December 12, 2007

What is in Store for Citi with new CEO and Chairman

Citi has selected Pandit as its new CEO and appointed Bischoff as its new Chairman. The move to break up the two positions speaks to the difficulty of one person to handle both positions at Citi. The other explanation is that may be none of the two newly appointed leaders are capable of handling the two position combined and the breakup is a compromise.

Dividends to stay

The new CEO did not comment on the issue when it came up, and Rubin skated around it, so there is not confirmation of the status of the dividends. That means that they may consider a cut at the board level. That is good for Citi and its shareholders. It is a very cheap way to boost capital and in the long run it will yield benefits.

It does not make sense to keep the dividends where it is; it actually hurts shareholders when the company borrows at 11% and dilute their ownership just to plow it back. And I also do not get shareholders that want their dividends to stay the same, while the company struggles to borrow money and be in a situation where it is under capitalized to earn income.

The breakup of Citi:

Many are calling for the breakup of Citi to unlock shareholder value. Well, a move like that will not be a good one at this time. Typically a breakup of a corporation into two publicly traded corporations is done to unlock value that investors are not seeing or not appreciating. It is done in well run companies with different divisions at varying growth rates. Usually management spins off the highly growing company to shareholders to be free to expand more aggressively and break free from the weight of the more mature divisions. For example, Altria will spin off its International Tobacco division due to its high growth potential from the more mature domestic division. but both companies are being run well and cost efficient and that is the key for successful breakup.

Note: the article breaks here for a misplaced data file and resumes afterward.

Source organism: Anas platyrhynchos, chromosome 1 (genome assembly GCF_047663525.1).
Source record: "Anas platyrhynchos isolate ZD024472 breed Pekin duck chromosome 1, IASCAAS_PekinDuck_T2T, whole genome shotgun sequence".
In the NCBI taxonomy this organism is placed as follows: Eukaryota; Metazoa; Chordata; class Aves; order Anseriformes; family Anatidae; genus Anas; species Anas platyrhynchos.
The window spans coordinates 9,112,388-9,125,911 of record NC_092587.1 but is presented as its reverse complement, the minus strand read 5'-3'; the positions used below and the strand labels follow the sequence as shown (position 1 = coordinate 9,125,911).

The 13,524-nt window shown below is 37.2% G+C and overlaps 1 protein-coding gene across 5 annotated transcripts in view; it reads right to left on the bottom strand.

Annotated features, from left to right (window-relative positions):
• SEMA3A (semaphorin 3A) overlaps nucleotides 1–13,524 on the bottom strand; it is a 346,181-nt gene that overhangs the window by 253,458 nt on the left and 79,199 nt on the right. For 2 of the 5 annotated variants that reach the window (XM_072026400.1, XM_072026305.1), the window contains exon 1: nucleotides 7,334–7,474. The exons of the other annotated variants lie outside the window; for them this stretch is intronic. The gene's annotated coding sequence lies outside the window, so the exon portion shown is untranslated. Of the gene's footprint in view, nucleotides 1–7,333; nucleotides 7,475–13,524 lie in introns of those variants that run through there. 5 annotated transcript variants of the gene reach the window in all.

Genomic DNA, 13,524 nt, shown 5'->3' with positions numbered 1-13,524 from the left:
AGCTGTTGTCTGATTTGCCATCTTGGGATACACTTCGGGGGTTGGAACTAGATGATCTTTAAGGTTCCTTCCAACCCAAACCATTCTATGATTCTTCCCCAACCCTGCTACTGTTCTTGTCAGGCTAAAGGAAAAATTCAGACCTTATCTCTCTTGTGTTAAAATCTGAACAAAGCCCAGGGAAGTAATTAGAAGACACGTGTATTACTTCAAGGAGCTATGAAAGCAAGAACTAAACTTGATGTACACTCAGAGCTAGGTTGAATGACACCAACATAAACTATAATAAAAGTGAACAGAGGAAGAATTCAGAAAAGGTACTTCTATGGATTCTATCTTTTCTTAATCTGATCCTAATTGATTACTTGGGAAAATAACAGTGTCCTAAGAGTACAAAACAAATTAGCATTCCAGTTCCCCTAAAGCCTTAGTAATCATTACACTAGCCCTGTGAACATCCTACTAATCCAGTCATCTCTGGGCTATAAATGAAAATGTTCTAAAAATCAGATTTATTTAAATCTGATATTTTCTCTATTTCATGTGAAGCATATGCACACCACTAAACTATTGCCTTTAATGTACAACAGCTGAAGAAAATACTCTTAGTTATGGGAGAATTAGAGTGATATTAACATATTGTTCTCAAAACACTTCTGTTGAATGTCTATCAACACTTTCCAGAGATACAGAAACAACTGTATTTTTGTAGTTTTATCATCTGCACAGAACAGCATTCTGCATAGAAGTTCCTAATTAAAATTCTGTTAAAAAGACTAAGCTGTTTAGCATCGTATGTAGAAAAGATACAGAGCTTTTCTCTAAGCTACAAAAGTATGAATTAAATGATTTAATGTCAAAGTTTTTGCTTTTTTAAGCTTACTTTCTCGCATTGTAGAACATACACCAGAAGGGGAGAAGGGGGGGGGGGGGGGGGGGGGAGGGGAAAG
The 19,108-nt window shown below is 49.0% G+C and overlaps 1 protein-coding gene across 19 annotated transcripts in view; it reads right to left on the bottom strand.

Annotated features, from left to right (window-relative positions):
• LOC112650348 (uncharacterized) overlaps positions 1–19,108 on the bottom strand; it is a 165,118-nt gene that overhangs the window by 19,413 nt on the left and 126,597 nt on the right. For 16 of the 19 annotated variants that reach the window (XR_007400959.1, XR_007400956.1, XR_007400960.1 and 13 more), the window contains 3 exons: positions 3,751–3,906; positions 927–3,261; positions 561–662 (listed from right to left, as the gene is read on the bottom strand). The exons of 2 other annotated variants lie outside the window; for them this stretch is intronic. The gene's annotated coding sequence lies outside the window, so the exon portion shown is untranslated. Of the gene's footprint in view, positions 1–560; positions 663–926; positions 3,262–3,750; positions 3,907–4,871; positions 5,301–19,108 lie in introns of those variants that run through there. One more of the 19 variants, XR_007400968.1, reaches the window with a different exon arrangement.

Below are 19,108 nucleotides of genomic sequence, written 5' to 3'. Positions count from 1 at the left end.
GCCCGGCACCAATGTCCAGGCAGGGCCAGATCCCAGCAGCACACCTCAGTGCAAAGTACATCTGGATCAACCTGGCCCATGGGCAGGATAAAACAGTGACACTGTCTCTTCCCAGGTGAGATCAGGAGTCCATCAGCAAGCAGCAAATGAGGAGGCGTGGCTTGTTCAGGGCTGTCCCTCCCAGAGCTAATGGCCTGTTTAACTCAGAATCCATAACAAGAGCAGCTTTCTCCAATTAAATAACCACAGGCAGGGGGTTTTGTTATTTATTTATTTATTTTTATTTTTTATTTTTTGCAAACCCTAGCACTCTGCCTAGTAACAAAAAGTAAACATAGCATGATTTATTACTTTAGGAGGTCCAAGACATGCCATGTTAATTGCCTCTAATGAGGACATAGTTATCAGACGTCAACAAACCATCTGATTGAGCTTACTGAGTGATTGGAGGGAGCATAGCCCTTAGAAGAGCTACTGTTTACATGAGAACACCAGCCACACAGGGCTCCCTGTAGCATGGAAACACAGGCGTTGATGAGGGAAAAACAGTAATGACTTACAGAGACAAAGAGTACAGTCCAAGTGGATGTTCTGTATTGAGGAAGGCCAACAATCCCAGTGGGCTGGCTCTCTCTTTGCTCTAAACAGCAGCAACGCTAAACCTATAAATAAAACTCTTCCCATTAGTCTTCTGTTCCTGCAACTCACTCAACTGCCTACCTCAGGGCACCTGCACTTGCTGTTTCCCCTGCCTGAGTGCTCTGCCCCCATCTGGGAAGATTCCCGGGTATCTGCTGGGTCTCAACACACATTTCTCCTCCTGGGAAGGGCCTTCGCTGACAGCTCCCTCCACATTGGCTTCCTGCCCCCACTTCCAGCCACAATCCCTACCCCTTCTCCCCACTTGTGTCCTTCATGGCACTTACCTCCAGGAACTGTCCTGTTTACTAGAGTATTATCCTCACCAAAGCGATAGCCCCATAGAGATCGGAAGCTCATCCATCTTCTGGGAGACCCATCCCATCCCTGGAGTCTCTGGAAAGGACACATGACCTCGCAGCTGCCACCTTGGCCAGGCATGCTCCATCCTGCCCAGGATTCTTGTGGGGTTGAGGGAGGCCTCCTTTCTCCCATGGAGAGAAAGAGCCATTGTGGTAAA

Citi is not well run and it is not cost efficient at all divisions. Newly appointed CEO has set running the business more efficiently as a top priority. All Citi's divisions are run somewhat poorly, so any breakup would result in divisions of need of a fix up, not what you call unlocking value.

Citi needs to address its internal mess before thinking about any breakup. As I said before Citi has a great international exposure that it can leverage to spur growth, however it needs to lean a bit, integrate the great empire well and get a handle on risk management and it will realize value to shareholders.

Photo courtesy of Wall Street Journal

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